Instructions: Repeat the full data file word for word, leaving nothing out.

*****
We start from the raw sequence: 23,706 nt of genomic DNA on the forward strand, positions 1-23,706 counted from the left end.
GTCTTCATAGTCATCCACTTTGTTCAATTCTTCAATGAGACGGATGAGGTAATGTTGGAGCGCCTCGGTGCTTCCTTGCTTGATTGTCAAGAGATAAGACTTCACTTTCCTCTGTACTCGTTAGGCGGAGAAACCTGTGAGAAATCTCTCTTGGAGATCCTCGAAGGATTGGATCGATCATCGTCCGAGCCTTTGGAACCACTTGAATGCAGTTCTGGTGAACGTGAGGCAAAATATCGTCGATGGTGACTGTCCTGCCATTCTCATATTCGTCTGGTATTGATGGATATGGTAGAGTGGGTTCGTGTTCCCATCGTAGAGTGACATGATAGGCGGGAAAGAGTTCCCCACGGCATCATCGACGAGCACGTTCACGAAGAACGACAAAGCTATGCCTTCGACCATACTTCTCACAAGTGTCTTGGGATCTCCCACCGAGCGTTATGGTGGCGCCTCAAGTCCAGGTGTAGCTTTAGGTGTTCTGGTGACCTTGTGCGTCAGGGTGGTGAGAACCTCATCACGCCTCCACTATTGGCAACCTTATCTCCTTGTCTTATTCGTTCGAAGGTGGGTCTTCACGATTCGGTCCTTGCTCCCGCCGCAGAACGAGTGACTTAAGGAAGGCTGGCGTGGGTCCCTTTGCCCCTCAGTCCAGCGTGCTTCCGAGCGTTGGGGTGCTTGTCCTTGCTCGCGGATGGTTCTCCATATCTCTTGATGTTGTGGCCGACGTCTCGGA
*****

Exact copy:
We start from the raw sequence: 23,706 nt of genomic DNA on the forward strand, positions 1-23,706 counted from the left end.
GTCTTCATAGTCATCCACTTTGTTCAATTCTTCAATGAGACGGATGAGGTAATGTTGGAGCGCCTCGGTGCTTCCTTGCTTGATTGTCAAGAGATAAGACTTCACTTTCCTCTGTACTCGTTAGGCGGAGAAACCTGTGAGAAATCTCTCTTGGAGATCCTCGAAGGATTGGATCGATCATCGTCCGAGCCTTTGGAACCACTTGAATGCAGTTCTGGTGAACGTGAGGCAAAATATCGTCGATGGTGACTGTCCTGCCATTCTCATATTCGTCTGGTATTGATGGATATGGTAGAGTGGGTTCGTGTTCCCATCGTAGAGTGACATGATAGGCGGGAAAGAGTTCCCCACGGCATCATCGACGAGCACGTTCACGAAGAACGACAAAGCTATGCCTTCGACCATACTTCTCACAAGTGTCTTGGGATCTCCCACCGAGCGTTATGGTGGCGCCTCAAGTCCAGGTGTAGCTTTAGGTGTTCTGGTGACCTTGTGCGTCAGGGTGGTGAGAACCTCATCACGCCTCCACTATTGGCAACCTTATCTCCTTGTCTTATTCGTTCGAAGGTGGGTCTTCACGATTCGGTCCTTGCTCCCGCCGCAGAACGAGTGACTTAAGGAAGGCTGGCGTGGGTCCCTTTGCCCCTCAGTCCAGCGTGCTTCCGAGCGTTGGGGTGCTTGTCCTTGCTCGCGGATGGTTCTCCATATCTCTTGATGTTGTGGCCGACGTCTCGGA